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Connecticut Lawmakers, Religious Leaders Hold Roundtable On Anti-Semitism

Brian Scott-Smith
U.S. Sen. Chris Murphy, D-Conn., far left, U.S. Sen. Richard Blumenthal, D-Conn., speaking, and Connecticut Lt. Governor Susan Bysiewicz, D, right, at Thursday's roundtable on anti-Semitism, alongside other lawmakers and religious leaders.

Connecticut officials and faith leaders hosted a security roundtable in the state Thursday, just days after the latest attack against the Jewish community in New York at a rabbi’s home over the weekend.

Senator Richard Blumenthal of Connecticut convened the meeting and said his own family were deeply affected by the situation.

“My family lit candles for the last night of Hanukkah. I could only imagine the shock and horror of a home invaded by that violence in New York on the seventh night.”

Blumenthal wants more restrictions put on internet and social media companies to stop the spread of hate on their platforms.

“Facebook, Google, Amazon, big tech, very powerful but right now they have a complete immunity for anything appearing, no matter how vile on their platforms. Their view is, we’re the public square, all we do is we provide the platform.”

Blumenthal announced a three-fold increase in federal security grants to protect houses of worship and that he would ask Congress to strengthen hate crime laws in the U.S.

Attendees also discussed the need for better education when it comes to understanding people of different faiths.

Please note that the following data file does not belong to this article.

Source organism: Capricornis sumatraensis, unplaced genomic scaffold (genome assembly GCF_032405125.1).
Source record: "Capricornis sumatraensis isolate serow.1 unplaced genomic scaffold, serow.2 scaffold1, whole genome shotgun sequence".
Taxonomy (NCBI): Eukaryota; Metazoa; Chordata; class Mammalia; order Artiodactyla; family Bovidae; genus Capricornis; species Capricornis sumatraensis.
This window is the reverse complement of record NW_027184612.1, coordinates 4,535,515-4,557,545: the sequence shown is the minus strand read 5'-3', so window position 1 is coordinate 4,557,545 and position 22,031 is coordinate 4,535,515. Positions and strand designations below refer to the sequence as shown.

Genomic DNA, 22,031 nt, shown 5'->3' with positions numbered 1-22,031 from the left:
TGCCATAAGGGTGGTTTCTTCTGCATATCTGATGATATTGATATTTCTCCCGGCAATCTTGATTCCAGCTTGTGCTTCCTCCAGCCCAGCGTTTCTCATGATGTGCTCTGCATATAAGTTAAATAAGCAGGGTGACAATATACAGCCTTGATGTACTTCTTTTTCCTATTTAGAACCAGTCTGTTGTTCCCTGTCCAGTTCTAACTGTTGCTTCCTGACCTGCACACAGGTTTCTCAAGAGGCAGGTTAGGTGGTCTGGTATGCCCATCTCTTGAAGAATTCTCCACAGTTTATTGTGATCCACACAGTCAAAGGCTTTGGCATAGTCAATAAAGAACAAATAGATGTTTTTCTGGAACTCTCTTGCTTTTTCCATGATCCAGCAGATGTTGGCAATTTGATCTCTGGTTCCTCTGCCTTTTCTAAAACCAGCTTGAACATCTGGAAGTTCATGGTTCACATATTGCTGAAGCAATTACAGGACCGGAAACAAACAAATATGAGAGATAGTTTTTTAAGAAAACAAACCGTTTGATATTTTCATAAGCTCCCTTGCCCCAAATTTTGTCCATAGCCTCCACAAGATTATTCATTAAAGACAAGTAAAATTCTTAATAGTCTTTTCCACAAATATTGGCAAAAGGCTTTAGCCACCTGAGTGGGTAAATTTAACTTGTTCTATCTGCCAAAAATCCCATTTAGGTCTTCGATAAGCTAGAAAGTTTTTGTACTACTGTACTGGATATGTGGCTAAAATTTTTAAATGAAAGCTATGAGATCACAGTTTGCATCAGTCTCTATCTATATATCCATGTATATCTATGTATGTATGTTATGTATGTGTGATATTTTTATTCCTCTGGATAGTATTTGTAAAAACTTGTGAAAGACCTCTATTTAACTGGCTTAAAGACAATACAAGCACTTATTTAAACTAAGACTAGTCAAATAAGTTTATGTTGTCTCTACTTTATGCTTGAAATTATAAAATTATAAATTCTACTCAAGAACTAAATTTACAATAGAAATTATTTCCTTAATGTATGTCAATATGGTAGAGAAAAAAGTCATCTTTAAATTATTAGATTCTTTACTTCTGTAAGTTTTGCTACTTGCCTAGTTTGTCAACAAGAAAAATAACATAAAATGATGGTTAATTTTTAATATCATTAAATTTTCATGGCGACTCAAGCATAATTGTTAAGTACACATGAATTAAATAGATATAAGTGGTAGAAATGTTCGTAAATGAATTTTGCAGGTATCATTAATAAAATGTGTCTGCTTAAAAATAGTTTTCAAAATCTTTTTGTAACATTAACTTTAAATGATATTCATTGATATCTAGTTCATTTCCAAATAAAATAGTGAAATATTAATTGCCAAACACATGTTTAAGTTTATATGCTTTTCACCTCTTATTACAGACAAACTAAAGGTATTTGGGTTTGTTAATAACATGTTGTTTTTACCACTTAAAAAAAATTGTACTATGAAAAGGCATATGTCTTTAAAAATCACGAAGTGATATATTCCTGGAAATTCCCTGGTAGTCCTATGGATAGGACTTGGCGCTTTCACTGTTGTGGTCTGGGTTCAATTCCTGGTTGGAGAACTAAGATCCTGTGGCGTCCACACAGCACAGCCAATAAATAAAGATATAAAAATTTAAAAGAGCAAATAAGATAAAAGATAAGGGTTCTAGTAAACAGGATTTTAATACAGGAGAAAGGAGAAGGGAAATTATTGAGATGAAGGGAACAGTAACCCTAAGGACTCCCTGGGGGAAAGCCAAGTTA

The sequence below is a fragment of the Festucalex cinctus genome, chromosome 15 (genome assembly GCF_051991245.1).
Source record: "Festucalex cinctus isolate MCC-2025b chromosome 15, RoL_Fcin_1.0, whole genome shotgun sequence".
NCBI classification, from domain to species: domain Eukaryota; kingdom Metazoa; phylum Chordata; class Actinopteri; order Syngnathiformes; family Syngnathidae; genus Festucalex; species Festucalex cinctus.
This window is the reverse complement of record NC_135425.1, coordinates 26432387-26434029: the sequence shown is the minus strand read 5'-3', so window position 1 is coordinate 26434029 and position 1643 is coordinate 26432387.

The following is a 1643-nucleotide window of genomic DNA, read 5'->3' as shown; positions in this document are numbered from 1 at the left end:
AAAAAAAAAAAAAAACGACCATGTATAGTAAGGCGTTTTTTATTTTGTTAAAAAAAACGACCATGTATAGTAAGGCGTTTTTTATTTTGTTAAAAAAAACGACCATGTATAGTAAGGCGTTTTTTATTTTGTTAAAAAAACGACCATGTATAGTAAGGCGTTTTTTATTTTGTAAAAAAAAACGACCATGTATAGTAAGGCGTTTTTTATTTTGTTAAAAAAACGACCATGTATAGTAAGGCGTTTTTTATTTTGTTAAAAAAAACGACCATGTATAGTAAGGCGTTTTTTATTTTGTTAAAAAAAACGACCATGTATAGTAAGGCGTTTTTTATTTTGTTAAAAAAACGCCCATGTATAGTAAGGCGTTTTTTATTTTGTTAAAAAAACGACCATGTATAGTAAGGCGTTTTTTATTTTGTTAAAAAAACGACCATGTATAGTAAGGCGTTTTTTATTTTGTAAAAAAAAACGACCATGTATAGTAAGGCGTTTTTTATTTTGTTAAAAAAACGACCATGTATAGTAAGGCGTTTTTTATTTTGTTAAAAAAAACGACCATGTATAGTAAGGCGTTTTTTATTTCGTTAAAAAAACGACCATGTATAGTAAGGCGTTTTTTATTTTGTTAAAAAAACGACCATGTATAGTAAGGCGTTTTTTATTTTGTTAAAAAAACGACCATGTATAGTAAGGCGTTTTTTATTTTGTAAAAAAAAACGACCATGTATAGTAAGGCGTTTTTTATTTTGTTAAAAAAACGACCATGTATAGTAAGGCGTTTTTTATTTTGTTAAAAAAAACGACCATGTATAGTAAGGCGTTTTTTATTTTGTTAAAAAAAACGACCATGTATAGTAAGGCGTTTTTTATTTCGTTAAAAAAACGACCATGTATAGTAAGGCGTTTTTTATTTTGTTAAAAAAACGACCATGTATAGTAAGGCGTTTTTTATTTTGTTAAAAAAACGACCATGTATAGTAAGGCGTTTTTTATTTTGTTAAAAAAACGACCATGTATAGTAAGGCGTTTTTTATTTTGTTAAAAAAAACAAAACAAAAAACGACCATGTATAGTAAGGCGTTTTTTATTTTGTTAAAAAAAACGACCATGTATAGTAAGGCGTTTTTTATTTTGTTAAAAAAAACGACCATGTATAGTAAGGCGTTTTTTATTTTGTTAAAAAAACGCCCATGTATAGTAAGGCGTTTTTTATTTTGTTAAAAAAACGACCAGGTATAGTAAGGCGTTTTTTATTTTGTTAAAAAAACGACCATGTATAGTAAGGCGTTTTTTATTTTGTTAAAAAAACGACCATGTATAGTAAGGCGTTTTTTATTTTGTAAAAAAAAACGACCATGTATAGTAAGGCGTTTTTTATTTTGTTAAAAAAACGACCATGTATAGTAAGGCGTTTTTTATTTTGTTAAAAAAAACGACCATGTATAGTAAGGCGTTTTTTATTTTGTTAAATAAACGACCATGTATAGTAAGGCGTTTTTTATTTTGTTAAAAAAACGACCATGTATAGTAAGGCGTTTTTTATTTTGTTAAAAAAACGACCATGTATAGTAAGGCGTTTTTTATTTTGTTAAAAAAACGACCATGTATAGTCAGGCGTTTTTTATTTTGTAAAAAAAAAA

Meanwhile on Long Island, a bipartisan group of U.S. representatives want top-ranking national security officials to investigate domestic hate and civil unrest stoked by social media of foreign adversaries.

Democrats Kathleen Rice and Tom Suozzi, and Republican Peter King, sent a letter to the Departments of Defense and Homeland Security, CIA and FBI after the rash of anti-Semitic attacks in New York.

They point to data from the FBI that shows hate crimes have increased at least 17% year-over-year since 2017. Their concern is that Russians will use fraudulent social media accounts to “create political intensity through supporting racial groups.”

A native Long Islander, J.D. is WSHU's managing editor. He also hosts the climate podcast Higher Ground. J.D. reports for public radio stations across the Northeast, is a journalism educator and proud SPJ member.